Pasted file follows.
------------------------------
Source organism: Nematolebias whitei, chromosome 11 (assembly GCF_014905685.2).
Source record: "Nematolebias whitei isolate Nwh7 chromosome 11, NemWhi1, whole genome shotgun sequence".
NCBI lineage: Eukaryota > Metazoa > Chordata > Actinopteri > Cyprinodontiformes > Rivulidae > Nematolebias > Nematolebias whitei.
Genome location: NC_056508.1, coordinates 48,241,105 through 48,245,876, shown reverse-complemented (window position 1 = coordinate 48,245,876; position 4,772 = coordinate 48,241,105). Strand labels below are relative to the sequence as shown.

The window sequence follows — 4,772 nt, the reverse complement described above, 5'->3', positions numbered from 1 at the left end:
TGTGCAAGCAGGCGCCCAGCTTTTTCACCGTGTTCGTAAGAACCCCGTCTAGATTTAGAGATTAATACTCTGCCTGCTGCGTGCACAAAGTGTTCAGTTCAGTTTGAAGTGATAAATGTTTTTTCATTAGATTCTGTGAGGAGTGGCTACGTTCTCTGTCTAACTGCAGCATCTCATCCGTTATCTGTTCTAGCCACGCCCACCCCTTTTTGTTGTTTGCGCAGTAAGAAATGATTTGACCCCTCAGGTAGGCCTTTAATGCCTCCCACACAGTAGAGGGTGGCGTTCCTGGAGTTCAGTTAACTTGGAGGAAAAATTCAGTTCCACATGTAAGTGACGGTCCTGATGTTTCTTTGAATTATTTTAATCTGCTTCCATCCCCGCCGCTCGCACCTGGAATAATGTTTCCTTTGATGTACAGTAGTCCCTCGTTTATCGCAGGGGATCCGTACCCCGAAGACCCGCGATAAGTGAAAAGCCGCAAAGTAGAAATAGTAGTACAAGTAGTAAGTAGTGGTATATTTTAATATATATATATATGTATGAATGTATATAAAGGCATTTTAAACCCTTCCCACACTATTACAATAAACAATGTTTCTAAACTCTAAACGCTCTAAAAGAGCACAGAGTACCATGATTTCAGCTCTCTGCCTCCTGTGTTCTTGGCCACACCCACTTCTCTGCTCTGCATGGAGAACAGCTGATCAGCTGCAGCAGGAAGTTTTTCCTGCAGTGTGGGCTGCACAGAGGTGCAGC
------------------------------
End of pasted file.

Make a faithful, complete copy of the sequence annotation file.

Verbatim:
Source organism: Nematolebias whitei, chromosome 11 (assembly GCF_014905685.2).
Source record: "Nematolebias whitei isolate Nwh7 chromosome 11, NemWhi1, whole genome shotgun sequence".
NCBI lineage: Eukaryota > Metazoa > Chordata > Actinopteri > Cyprinodontiformes > Rivulidae > Nematolebias > Nematolebias whitei.
Genome location: NC_056508.1, coordinates 48,241,105 through 48,245,876, shown reverse-complemented (window position 1 = coordinate 48,245,876; position 4,772 = coordinate 48,241,105). Strand labels below are relative to the sequence as shown.

The window sequence follows — 4,772 nt, the reverse complement described above, 5'->3', positions numbered from 1 at the left end:
TGTGCAAGCAGGCGCCCAGCTTTTTCACCGTGTTCGTAAGAACCCCGTCTAGATTTAGAGATTAATACTCTGCCTGCTGCGTGCACAAAGTGTTCAGTTCAGTTTGAAGTGATAAATGTTTTTTCATTAGATTCTGTGAGGAGTGGCTACGTTCTCTGTCTAACTGCAGCATCTCATCCGTTATCTGTTCTAGCCACGCCCACCCCTTTTTGTTGTTTGCGCAGTAAGAAATGATTTGACCCCTCAGGTAGGCCTTTAATGCCTCCCACACAGTAGAGGGTGGCGTTCCTGGAGTTCAGTTAACTTGGAGGAAAAATTCAGTTCCACATGTAAGTGACGGTCCTGATGTTTCTTTGAATTATTTTAATCTGCTTCCATCCCCGCCGCTCGCACCTGGAATAATGTTTCCTTTGATGTACAGTAGTCCCTCGTTTATCGCAGGGGATCCGTACCCCGAAGACCCGCGATAAGTGAAAAGCCGCAAAGTAGAAATAGTAGTACAAGTAGTAAGTAGTGGTATATTTTAATATATATATATATGTATGAATGTATATAAAGGCATTTTAAACCCTTCCCACACTATTACAATAAACAATGTTTCTAAACTCTAAACGCTCTAAAAGAGCACAGAGTACCATGATTTCAGCTCTCTGCCTCCTGTGTTCTTGGCCACACCCACTTCTCTGCTCTGCATGGAGAACAGCTGATCAGCTGCAGCAGGAAGTTTTTCCTGCAGTGTGGGCTGCACAGAGGTGCAGC